Name: Bust A Move Twist!
Team: Duo - Kayleigh van der Veen & Me
Year: 2nd Year HKU | 2017
Year: 3rd Year HKU | 2019
Technical Engine: Unity
Bust A Move Twist! started with a task to create a retro game with a twist during the first core module of the Game Development (programming focused) bachelor. During this time, I was still in this bachelor, before I switched to Game Design. This first try failed because of a lack of knowledge and doubts, but I retried and remade the project 2 years later. I had a very different mindset and approach the second time and it succeeded! The second attempt is described lower on this page.
The disaster first try
The retro game me and my friend chose was Puzzle Bobble, which I personally knew under the name Bust-A-Move. Almost all of the programming was done by me, but I couldn't get it to work at the time as I was new to Unity. I had a lot of trouble getting things to be executed in the sequence I thought out, and hadn't worked with grids at all. This is by no means shade to my friend, as she couldn't really do anything when my part wasn't finished. In almost the last lesson, I approached my teacher with my problems and he made us aware of A* pathfinding, which was a topic we would be discussing in the third core module. It went over my head, I tried to implement it, but it did not end up working. The whole game was a buggy mess. I did find some creative solutions to not knowing certain aspects like creating a grid without actually needing MonoBehaviour. I worked with half-transparent sprites that were visualizing my nodes (instead of using gizmos) and used two triggers on each node: one that would be used on Start to get placed bubbles into that node, and one that would work when getting hit by other Bubbles.
In the video, you can see that different colored bubbles would disappear - red touching a green bubble would kill the green bubble and possibly unrelated other colors that touched it as well. Or it would only kill 1 green bubble and leave other green bubbles. Other, shot bubbles, would snap to a random node not attached anywhere.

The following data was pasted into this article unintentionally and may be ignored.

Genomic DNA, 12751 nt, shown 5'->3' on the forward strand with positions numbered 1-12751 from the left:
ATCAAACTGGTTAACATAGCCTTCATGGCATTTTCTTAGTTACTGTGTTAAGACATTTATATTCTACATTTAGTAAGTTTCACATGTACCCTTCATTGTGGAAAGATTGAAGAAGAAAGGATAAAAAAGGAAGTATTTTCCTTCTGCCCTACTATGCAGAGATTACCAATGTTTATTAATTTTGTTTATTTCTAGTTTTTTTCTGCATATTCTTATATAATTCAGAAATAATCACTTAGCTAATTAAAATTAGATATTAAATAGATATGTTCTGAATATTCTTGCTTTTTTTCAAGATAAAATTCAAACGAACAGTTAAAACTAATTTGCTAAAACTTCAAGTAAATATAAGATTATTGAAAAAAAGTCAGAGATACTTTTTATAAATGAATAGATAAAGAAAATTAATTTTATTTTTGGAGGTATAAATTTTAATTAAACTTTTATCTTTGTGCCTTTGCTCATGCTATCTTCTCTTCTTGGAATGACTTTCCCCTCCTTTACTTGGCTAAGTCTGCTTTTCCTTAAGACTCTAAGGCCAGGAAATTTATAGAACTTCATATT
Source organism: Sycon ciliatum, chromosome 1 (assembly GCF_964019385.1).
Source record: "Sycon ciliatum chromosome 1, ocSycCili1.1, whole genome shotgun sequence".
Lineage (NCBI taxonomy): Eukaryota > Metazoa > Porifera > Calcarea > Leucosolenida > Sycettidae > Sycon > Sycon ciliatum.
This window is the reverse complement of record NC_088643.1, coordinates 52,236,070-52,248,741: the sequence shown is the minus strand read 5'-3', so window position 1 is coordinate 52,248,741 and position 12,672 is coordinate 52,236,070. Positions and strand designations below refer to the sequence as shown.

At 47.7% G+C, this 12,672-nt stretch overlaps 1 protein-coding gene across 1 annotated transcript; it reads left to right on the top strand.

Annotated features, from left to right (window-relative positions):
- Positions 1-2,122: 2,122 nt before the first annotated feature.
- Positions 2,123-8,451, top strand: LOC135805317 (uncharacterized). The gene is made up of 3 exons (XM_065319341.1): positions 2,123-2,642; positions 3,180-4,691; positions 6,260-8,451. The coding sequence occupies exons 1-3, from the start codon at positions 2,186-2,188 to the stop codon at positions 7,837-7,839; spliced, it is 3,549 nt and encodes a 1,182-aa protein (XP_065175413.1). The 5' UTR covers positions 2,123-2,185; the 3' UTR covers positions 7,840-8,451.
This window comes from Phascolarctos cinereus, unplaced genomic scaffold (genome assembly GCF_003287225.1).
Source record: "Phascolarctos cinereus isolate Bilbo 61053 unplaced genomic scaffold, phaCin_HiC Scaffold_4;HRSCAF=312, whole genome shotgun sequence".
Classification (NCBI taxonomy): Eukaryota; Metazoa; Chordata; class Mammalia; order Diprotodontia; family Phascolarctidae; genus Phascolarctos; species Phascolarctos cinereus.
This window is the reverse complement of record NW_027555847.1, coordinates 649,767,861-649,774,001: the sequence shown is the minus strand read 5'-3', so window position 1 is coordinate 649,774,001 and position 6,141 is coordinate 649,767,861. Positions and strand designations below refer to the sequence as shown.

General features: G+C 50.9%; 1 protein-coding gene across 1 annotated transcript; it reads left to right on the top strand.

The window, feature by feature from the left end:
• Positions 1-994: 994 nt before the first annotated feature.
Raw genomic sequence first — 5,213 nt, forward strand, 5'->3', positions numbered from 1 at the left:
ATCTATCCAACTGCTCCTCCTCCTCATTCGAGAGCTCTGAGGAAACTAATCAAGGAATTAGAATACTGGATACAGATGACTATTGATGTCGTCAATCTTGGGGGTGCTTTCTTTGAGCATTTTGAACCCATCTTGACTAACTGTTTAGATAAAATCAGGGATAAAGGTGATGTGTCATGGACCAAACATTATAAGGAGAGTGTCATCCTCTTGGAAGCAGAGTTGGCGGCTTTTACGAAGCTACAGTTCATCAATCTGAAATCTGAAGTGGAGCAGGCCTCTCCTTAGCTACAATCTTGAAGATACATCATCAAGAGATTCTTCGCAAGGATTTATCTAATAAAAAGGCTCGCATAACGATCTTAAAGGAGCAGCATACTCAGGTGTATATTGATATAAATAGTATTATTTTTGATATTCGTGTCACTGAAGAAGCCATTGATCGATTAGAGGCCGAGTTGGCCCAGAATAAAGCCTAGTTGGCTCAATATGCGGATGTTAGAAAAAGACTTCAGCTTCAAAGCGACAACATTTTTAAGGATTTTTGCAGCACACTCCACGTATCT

And then we also implemented our twist - disco bubbles. I was desperate at the time of delivering this product, hence the bubbles changed color every frame.
For the first try, I did make both a class diagram and an activity diagram UML.
Redoing the project, 2 years later
Going into Game Design, I had the belief that I couldn't program. However, approximately 2 years later, I still wanted to be able to program; I had been praised for my programming in high school, so I felt like I could do it. I followed Sebastian Lague's A* pathfinding tutorial episode 1 to 3. After being succesful in creating a straight grid, I made a hexagonal grid. I scoured the internet for info on hexagonal grids, and found a gem of a website that was difficult for me to get, but I persevered. I succeeded into changing the first tutorial into one that worked with a hexagonal grid.
From here on out, I restarted the Puzzle Bobble projected. I never truly finished it (I had big plans, including a level editor, own pixel art and so on), as my programming teacher advised me at the time that it was good enough and that I should try the third core module with behaviour trees. However, I still believe this is worthy showing on my portfolio because it is part of a process that shows an immense growth in programming knowledge and perseverance.